Format

Send to

Choose Destination
See comment in PubMed Commons below

Molecular cloning and functional analysis of the human Na(+)/H(+) exchanger NHE3 promoter.

Author information

1
Department of Medicine, Section of Digestive and Liver Diseases, University of Illinois at Chicago and Chicago Veterans Affairs Westside Division, Chicago, Illinois 60612, USA. malakoot@uic.edu

Abstract

Na(+)/H(+) exchanger (NHE) isoforms NHE2 and NHE3, colocalized to the brush border membrane of the epithelial cells, exhibit differences in their pattern of tissue expression and regulation by various molecular signals. To investigate the mechanisms involved in regulation of NHE3 gene expression, the human NHE3 promoter region was cloned and characterized. Primer extension experiments located the transcription start site to a position 116 nucleotides upstream from the translation start codon. The 5'-flanking region lacked a CCAAT box but contained a TATA-like sequence. Nucleotide sequencing of the 5'-flanking region revealed the presence of a number of cis elements including Sp1, AP-2, MZF-1, CdxA, Cdx-2, steroid and nonsteroid hormone receptor half sites, and a phorbol 12-myristate 13-acetate-response element. Transient transfection experiments using C2/bbe cell line defined a maximal promoter activity in -95/+5 region. The regulatory response elements clustered within this region include a potential transcription factor IID (TF IID), a CACCC, two Sp1, and two AP-2 motifs. Deletion of a fragment containing the AP-2 and Sp1 motifs resulted in a drastic decrease in promoter activity. In gel mobility shift assays, an oligonucleotide spanning from -78 to -56 bp bound a recombinant AP-2, and the corresponding binding activity in nuclear extracts was supershifted with anti-AP2alpha antibody. Our studies suggest that the NHE3 expression is regulated by a combination of cis elements and their cognate transcription factors that include the AP-2 and Sp1 family members.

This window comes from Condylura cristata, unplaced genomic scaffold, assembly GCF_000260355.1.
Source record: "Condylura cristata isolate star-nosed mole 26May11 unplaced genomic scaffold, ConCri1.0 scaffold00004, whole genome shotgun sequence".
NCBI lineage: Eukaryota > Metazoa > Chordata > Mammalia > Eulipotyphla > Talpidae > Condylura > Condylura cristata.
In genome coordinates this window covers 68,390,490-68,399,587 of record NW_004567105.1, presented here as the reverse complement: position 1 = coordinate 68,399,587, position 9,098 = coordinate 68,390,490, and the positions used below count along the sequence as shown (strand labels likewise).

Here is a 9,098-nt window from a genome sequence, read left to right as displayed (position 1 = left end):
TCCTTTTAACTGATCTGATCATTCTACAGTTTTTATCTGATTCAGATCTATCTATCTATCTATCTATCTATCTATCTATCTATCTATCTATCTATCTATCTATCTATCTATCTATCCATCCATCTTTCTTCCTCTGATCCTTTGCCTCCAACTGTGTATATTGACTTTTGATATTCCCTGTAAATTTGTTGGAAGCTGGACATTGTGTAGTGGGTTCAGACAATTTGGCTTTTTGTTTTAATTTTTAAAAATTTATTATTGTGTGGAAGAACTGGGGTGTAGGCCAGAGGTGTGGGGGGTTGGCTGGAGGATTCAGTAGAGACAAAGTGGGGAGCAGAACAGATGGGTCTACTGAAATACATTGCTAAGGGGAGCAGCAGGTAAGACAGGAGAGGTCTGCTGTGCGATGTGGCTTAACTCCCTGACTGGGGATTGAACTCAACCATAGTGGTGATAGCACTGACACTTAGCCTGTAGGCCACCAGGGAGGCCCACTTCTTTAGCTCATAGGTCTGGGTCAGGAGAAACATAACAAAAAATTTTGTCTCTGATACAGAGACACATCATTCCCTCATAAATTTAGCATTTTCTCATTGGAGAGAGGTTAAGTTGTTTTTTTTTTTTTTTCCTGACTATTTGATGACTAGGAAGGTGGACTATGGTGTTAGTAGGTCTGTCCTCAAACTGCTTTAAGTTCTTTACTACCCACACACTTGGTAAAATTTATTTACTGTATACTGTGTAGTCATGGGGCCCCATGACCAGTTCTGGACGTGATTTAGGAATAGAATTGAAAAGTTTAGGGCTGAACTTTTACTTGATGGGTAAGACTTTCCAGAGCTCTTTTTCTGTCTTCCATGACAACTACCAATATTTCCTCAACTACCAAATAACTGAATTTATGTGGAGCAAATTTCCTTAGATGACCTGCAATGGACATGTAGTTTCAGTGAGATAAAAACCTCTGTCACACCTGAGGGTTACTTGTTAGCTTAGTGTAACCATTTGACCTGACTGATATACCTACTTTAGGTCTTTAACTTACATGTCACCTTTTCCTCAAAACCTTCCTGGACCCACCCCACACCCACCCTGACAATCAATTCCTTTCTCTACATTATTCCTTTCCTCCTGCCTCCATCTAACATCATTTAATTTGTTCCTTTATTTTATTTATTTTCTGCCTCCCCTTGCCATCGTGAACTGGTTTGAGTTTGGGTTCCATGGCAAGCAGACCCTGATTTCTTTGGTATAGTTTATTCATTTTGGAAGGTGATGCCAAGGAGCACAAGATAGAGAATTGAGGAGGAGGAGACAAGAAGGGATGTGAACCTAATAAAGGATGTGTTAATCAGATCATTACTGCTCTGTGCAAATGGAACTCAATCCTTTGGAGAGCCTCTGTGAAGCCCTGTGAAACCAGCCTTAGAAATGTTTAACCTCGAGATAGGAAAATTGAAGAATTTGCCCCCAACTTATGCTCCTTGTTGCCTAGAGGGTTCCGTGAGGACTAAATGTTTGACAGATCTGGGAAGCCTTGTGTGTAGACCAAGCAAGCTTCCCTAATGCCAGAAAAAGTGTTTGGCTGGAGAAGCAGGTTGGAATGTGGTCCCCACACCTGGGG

PMID:
11841999
DOI:
10.1152/ajpgi.00273.2001
[Indexed for MEDLINE]
Free full text
PubMed Commons home

PubMed Commons

0 comments
How to join PubMed Commons

    Supplemental Content

    Full text links

    Icon for HighWire
    Loading ...
    Support Center